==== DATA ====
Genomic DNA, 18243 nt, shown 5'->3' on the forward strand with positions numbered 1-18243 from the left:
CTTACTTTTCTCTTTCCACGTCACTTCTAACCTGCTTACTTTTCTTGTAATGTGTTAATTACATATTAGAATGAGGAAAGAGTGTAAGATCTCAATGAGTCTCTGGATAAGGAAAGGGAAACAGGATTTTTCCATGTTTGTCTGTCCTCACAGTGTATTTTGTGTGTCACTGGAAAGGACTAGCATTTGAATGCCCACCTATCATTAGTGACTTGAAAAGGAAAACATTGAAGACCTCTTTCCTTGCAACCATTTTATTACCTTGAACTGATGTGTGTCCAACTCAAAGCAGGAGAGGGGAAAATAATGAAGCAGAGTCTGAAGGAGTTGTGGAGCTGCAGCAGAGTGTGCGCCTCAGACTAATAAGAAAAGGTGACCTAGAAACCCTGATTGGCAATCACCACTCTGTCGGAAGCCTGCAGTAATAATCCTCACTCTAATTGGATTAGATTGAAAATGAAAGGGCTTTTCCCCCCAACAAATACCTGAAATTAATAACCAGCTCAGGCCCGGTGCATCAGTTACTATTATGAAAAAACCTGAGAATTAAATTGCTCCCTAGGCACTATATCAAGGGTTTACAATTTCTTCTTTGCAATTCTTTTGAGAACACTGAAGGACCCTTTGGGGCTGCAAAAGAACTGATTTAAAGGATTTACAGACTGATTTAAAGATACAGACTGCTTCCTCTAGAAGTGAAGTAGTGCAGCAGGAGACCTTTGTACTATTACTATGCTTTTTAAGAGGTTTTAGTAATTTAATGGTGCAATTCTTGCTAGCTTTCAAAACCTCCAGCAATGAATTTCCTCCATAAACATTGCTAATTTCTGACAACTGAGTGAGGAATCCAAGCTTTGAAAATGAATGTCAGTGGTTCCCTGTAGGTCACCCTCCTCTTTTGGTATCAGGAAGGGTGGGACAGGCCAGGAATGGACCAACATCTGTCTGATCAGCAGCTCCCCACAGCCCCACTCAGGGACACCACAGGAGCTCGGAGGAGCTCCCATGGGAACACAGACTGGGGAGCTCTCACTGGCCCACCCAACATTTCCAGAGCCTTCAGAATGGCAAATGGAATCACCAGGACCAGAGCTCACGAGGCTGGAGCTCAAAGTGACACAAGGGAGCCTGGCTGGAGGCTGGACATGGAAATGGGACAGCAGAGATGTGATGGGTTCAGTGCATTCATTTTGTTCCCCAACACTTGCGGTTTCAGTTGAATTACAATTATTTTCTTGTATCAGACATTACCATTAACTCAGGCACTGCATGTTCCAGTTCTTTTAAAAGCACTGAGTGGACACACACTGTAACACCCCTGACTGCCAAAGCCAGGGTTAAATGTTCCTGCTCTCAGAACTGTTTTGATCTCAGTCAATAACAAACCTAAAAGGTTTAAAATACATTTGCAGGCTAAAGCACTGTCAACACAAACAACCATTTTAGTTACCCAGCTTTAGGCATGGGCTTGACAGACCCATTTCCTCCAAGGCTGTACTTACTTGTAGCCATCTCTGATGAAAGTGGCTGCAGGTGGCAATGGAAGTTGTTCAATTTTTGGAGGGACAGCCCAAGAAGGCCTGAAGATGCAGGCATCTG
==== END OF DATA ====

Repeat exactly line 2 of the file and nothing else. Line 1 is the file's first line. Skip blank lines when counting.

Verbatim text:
CTTACTTTTCTCTTTCCACGTCACTTCTAACCTGCTTACTTTTCTTGTAATGTGTTAATTACATATTAGAATGAGGAAAGAGTGTAAGATCTCAATGAGTCTCTGGATAAGGAAAGGGAAACAGGATTTTTCCATGTTTGTCTGTCCTCACAGTGTATTTTGTGTGTCACTGGAAAGGACTAGCATTTGAATGCCCACCTATCATTAGTGACTTGAAAAGGAAAACATTGAAGACCTCTTTCCTTGCAACCATTTTATTACCTTGAACTGATGTGTGTCCAACTCAAAGCAGGAGAGGGGAAAATAATGAAGCAGAGTCTGAAGGAGTTGTGGAGCTGCAGCAGAGTGTGCGCCTCAGACTAATAAGAAAAGGTGACCTAGAAACCCTGATTGGCAATCACCACTCTGTCGGAAGCCTGCAGTAATAATCCTCACTCTAATTGGATTAGATTGAAAATGAAAGGGCTTTTCCCCCCAACAAATACCTGAAATTAATAACCAGCTCAGGCCCGGTGCATCAGTTACTATTATGAAAAAACCTGAGAATTAAATTGCTCCCTAGGCACTATATCAAGGGTTTACAATTTCTTCTTTGCAATTCTTTTGAGAACACTGAAGGACCCTTTGGGGCTGCAAAAGAACTGATTTAAAGGATTTACAGACTGATTTAAAGATACAGACTGCTTCCTCTAGAAGTGAAGTAGTGCAGCAGGAGACCTTTGTACTATTACTATGCTTTTTAAGAGGTTTTAGTAATTTAATGGTGCAATTCTTGCTAGCTTTCAAAACCTCCAGCAATGAATTTCCTCCATAAACATTGCTAATTTCTGACAACTGAGTGAGGAATCCAAGCTTTGAAAATGAATGTCAGTGGTTCCCTGTAGGTCACCCTCCTCTTTTGGTATCAGGAAGGGTGGGACAGGCCAGGAATGGACCAACATCTGTCTGATCAGCAGCTCCCCACAGCCCCACTCAGGGACACCACAGGAGCTCGGAGGAGCTCCCATGGGAACACAGACTGGGGAGCTCTCACTGGCCCACCCAACATTTCCAGAGCCTTCAGAATGGCAAATGGAATCACCAGGACCAGAGCTCACGAGGCTGGAGCTCAAAGTGACACAAGGGAGCCTGGCTGGAGGCTGGACATGGAAATGGGACAGCAGAGATGTGATGGGTTCAGTGCATTCATTTTGTTCCCCAACACTTGCGGTTTCAGTTGAATTACAATTATTTTCTTGTATCAGACATTACCATTAACTCAGGCACTGCATGTTCCAGTTCTTTTAAAAGCACTGAGTGGACACACACTGTAACACCCCTGACTGCCAAAGCCAGGGTTAAATGTTCCTGCTCTCAGAACTGTTTTGATCTCAGTCAATAACAAACCTAAAAGGTTTAAAATACATTTGCAGGCTAAAGCACTGTCAACACAAACAACCATTTTAGTTACCCAGCTTTAGGCATGGGCTTGACAGACCCATTTCCTCCAAGGCTGTACTTACTTGTAGCCATCTCTGATGAAAGTGGCTGCAGGTGGCAATGGAAGTTGTTCAATTTTTGGAGGGACAGCCCAAGAAGGCCTGAAGATGCAGGCATCTG